Having taken the eminently sensible precaution of barring access to his house, this lawyer then made a subtle mistake. The earl's son promised he would do the man no harm if he only let him in. Once the door was opened, though, the man's house was ransacked, and then he was murdered and left in his blood on the floor.
It shows, I think, that when the law breaks down and public order collapses, people who are prepared to risk all for their own benefit will often prevail over those who have relatively little power.
The setting is all around Iddesleigh, a lovely little village way off the beaten track, and if you ever have a chance to get up there, do! The Duke of Yorkshire is a wonderful pub, managed by one of the country's best publicans. Jamie's beer is excellent, and the food's even better - and he hasn't even offered to pay me to say so!
But not all the year is spent writing. The past year's been busy, as usual, with talks to enthusiastic readers (thanks, Kathy Ackley), opening some different events (thanks too to Dartmoor Folk Festival!), local history groups and the inevitable libraries and bookshops. All great fun, and I am hoping to be doing more events in the New Year.
My last speaking event of the year was given to the Exeter Red Coats. These are the guides who, for free, take parties around Exeter, showing off all the famous streets, and telling the history of the city. They were very kind to me at the annual general meeting, and I had a wonderful lunch with them. If you visit Exeter, I would recommend that you join in with them - you'll learn more in an hour with them than in the library or museum!
In the last five months I've had several new departures. Look out for my short stories in Mike Ashley's latest anthology (details will follow, honest!), and if you liked The Tainted Relic, keep an eye open for the follow up book from Simon and Schuster in May: The Shameful Sword.
In this story, the Medieval Murderers and I have taken the example of a sword, surprisingly enough - one which was originally forged before the Norman conquest, and which has won a dire reputation. Over the centuries our investigators find numerous mysteries to resolve as they come into contact with it. Like The Tainted Relic it was enormous fun to write, although I have to admit that trying to maintain continuity was a struggle when my predecessor, Ian Morson, had the temerity to take the thing out to the crusader kingdoms! Still, I think that the stories tie together very well again, and we're already starting to think about a third book in this curious series.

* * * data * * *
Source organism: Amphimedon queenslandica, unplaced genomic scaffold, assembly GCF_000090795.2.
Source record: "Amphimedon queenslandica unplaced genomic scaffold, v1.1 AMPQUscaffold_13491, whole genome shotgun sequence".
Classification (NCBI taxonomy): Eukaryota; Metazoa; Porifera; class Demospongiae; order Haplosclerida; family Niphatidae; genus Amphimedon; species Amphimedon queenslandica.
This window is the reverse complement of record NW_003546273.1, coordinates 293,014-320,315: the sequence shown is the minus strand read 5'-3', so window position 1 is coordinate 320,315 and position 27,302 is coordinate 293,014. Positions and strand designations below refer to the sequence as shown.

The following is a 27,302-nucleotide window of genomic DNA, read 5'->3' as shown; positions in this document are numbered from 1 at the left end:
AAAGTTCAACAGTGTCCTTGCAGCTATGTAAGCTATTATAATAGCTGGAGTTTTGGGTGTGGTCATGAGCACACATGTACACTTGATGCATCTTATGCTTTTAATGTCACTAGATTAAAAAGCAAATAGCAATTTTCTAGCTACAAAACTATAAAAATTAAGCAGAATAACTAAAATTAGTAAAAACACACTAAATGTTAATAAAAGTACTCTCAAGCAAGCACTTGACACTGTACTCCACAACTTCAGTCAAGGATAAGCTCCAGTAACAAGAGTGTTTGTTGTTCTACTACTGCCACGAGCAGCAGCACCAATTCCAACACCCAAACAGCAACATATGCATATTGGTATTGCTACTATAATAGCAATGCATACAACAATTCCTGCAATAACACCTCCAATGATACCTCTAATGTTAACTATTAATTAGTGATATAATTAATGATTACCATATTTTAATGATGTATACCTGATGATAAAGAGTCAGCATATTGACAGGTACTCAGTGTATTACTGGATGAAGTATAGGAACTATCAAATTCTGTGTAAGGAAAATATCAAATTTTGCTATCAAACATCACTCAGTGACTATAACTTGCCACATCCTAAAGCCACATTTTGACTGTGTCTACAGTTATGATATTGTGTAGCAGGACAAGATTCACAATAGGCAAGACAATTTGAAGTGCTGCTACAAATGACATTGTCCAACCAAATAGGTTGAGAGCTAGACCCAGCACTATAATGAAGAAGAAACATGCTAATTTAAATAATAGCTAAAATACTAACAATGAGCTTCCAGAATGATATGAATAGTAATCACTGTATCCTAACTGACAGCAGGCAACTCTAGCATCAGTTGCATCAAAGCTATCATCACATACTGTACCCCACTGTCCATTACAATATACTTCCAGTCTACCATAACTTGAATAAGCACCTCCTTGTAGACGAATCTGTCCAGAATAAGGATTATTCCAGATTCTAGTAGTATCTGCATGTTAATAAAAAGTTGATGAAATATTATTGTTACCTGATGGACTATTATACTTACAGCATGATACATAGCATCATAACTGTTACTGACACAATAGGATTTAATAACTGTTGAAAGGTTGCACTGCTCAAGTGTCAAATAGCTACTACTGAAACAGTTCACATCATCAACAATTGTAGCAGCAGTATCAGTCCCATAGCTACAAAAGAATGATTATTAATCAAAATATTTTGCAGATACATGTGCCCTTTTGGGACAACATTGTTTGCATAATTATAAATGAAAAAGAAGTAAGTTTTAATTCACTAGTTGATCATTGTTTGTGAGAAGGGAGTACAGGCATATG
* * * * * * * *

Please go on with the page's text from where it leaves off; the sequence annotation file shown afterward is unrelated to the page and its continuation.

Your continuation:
Looking ahead, for me the most important thing about 2006 is going to be the startling thought that I will have come of age as a writer. In May, my twenty-first book is to be published: The Death Ship of Dartmouth. I'm discussing with Headline how we can best mark this curious milestone, and I'll be letting you know as soon as our plans have begun to gell.
In the meantime, I'm making sure that I get a regular injection of silliness, having been in at the formation of a small Morris side down here in the deeps of Devon.
Not all of us are as safe as others. In fact, to my shame, the only real injury committed by one of us on another, was by me. Sorry, Ian.
At least at lunchtime no one was knocked out.
And that's it for another year. A set of proofs has just arrived, so I have some work to finish before Christmas. For now, though, the most important thing I have to do is wish all of you a very Merry Christmas, and a Happy and Prosperous New Year! I hope you carry on enjoying my work, and look forward to meeting as many of you as possible in the year ahead.
All best wishes
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Last update: 12th December 2005